With the business doing well, Priebatsch decided to drop out of Princeton. This did not thrill his mother. Suzanne Priebatsch was walking down Newbury Street when she got the call from her son. “My instinct was to fall upon the ground and flail,” she says, “but it was a rough sidewalk.”

When the 19-year-old Priebatsch moved the company to his hometown of Boston, Hagan, a Philadelphia native then in his late twenties, followed. He became SCVNGR’s “Chief Rockstar” (that’s COO to the rest of us), and moved into Priebatsch’s parents’ house for a few months until he found a place of his own. That was not Norman and Suzanne’s only contribution to the company: They plowed in $60,000 (still considerably cheaper than three more years of Princeton), making them two of their son’s biggest early investors.

SCVNGR’s big break came one Saturday morning in the fall of 2008, when Priebatsch received an e-mail from Peter Bell of Highland Capital. Highland, which has invested billions in companies over the years, is one of the most respected venture capital firms in the industry. Bell had read a story about SCVNGR on the website Mass High Tech and was so impressed that he did something he rarely does: cold-call an entrepreneur. It was as if a Red Sox scout had, without warning, suddenly showed up at a youth baseball game.

Soon after, Priebatsch delivered a pitch to the Highland board at the company’s Lexington headquarters. Highland eventually gave SCVNGR $750,000 in funding. In typical form, Priebatsch inserted a clause into the deal saying that the cash had to be delivered to him on a poster-size check, even bigger than the one he’d received from Princeton. This time, instead of jamming it into an ATM, he hung it up in the office.

By the end of its first fiscal year, SCVNGR had cleared more than $1 million in revenue. By its second year, Rich Miner — one of the men who invented Google’s Android operating system — had invested $4 million of Google’s money in SCVNGR. And by the end of its third year, 2010, the company had moved to Kendall Square — and had raised $15 million more in VC funding.

SCVNGR now employs 54 people, with plans this summer to add 60 more interns to help it scale up quickly. Each one will be armed, Hagan says, with the standard-issue Maverick REV-6 Nerf gun. That type of quirk, of course, is all part of the Priebatsch brand. It’s the same reason he always wears orange and loves talking about lugging around 19 cell phones and the cacophony that erupts whenever he gets a call. (All the phones are so he can be certain the SCVNGR app is operating properly across all platforms.) He has merged himself and SCVNGR into a single, hyperenergetic entity. “There’s an element of myth-building in Seth, in that while the things he says are true, there’s also a sophisticated sense of image-building,” says Baker, his high school English teacher.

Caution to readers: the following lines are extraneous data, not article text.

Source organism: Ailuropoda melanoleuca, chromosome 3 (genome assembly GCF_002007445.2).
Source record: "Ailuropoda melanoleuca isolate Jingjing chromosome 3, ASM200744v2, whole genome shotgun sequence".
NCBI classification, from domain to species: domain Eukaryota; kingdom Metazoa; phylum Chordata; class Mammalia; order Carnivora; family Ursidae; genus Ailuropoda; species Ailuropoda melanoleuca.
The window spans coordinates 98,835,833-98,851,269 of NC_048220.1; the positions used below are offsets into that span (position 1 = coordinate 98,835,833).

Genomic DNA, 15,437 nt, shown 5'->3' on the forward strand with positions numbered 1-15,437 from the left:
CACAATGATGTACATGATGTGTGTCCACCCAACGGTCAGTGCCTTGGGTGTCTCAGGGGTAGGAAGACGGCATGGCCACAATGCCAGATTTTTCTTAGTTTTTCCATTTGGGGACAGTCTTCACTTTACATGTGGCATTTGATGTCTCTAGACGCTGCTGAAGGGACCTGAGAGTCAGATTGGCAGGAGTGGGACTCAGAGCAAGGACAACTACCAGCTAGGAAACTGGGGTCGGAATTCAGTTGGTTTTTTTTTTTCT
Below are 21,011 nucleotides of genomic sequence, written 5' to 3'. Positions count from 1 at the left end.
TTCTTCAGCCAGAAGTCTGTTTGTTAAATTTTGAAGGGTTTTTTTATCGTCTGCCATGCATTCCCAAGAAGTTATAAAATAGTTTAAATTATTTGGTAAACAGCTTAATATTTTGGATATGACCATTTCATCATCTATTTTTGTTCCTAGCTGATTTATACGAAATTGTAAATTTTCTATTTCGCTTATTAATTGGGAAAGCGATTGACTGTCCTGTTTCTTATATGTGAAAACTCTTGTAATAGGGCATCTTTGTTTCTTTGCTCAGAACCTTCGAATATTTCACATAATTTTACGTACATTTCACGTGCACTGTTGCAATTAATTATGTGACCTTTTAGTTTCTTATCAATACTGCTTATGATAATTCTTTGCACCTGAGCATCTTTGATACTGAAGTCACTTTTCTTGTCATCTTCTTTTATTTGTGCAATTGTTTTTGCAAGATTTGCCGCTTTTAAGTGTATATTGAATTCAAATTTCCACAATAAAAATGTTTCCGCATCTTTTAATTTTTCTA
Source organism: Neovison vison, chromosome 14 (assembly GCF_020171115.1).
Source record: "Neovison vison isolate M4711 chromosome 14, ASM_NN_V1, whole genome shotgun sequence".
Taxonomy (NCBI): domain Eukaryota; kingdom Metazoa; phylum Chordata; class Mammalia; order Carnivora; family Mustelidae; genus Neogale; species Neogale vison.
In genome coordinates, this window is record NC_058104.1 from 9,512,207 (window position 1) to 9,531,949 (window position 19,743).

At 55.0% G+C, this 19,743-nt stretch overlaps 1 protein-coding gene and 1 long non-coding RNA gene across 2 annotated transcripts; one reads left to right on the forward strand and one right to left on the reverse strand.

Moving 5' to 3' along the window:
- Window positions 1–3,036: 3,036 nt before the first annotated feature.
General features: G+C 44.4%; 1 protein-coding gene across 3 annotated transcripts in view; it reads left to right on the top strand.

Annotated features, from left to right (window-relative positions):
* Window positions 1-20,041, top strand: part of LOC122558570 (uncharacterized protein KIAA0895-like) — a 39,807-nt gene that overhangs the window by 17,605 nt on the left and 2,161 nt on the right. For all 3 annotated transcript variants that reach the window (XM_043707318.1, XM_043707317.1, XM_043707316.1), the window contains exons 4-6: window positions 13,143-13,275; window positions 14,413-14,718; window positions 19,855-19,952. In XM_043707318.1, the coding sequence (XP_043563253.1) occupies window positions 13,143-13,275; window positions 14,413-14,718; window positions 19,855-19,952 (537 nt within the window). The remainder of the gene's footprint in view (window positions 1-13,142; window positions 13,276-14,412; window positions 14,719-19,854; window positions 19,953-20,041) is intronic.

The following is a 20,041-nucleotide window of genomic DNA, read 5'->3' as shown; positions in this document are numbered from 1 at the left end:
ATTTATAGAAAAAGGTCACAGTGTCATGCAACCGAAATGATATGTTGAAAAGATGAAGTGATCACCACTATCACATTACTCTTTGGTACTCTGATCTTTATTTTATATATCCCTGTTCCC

When Priebatsch took the stage for his South by Southwest keynote address, wearing his trademark shades, orange polo shirt, and jeans, expectations were high — because he’d raised them. “There’s one thing that will blow everyone’s mind,” he had told the website Mashable.com before his speech. “The concept is brand new and if it works it will be one of the most epic things that has ever been done.”

That thing was a game he’d designed for the audience of roughly 3,000. Each person was given a randomly colored sheet of paper. At the end of his speech, he instructed the crowd to trade sheets so that everyone in each row held the same color paper. If they could do it in less than two minutes, he’d donate $10,000 to the National Wildlife Foundation. The audience did it. Priebatsch was pumped: “That’s freakin’ awesome!” he exclaimed, going on about how the game illustrated that people who don’t know one another can come together for a common purpose. The crowd was less excited: There was polite clapping and a few whoops, but the reaction seemed roughly that of a school group that had just been forced to play an educational game.

Then again, maybe they were already in a skeptical frame of mind. Earlier in the speech, Priebatsch had argued that his game layer could be used to overcome such intractable problems as climate change and the nation’s struggling schools. Games, he insisted, are the tools of a reformist revolution. And there lies the fundamental disconnect with Priebatsch. He talks with messianic fervor about how game mechanics can help solve the world’s ills…but so far he’s only offering cheap deals on burgers.